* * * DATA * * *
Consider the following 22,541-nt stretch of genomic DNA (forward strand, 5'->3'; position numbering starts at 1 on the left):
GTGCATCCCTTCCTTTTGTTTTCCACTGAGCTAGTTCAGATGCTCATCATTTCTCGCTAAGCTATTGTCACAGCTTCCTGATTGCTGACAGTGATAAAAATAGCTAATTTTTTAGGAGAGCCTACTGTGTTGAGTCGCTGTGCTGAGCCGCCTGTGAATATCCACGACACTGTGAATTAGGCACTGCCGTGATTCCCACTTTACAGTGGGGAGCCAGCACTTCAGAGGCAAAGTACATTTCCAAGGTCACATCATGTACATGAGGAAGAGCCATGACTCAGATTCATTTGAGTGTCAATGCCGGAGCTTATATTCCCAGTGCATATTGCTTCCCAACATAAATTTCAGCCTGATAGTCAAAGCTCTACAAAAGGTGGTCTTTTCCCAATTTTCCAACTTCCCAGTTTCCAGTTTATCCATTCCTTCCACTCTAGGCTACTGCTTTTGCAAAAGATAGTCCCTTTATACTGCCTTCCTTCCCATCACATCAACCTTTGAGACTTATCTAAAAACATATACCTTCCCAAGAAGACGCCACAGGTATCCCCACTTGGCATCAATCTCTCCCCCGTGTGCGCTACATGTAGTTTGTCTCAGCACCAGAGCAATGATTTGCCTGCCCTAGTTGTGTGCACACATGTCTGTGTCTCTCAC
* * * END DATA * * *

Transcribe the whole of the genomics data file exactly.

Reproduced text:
Consider the following 22,541-nt stretch of genomic DNA (forward strand, 5'->3'; position numbering starts at 1 on the left):
GTGCATCCCTTCCTTTTGTTTTCCACTGAGCTAGTTCAGATGCTCATCATTTCTCGCTAAGCTATTGTCACAGCTTCCTGATTGCTGACAGTGATAAAAATAGCTAATTTTTTAGGAGAGCCTACTGTGTTGAGTCGCTGTGCTGAGCCGCCTGTGAATATCCACGACACTGTGAATTAGGCACTGCCGTGATTCCCACTTTACAGTGGGGAGCCAGCACTTCAGAGGCAAAGTACATTTCCAAGGTCACATCATGTACATGAGGAAGAGCCATGACTCAGATTCATTTGAGTGTCAATGCCGGAGCTTATATTCCCAGTGCATATTGCTTCCCAACATAAATTTCAGCCTGATAGTCAAAGCTCTACAAAAGGTGGTCTTTTCCCAATTTTCCAACTTCCCAGTTTCCAGTTTATCCATTCCTTCCACTCTAGGCTACTGCTTTTGCAAAAGATAGTCCCTTTATACTGCCTTCCTTCCCATCACATCAACCTTTGAGACTTATCTAAAAACATATACCTTCCCAAGAAGACGCCACAGGTATCCCCACTTGGCATCAATCTCTCCCCCGTGTGCGCTACATGTAGTTTGTCTCAGCACCAGAGCAATGATTTGCCTGCCCTAGTTGTGTGCACACATGTCTGTGTCTCTCAC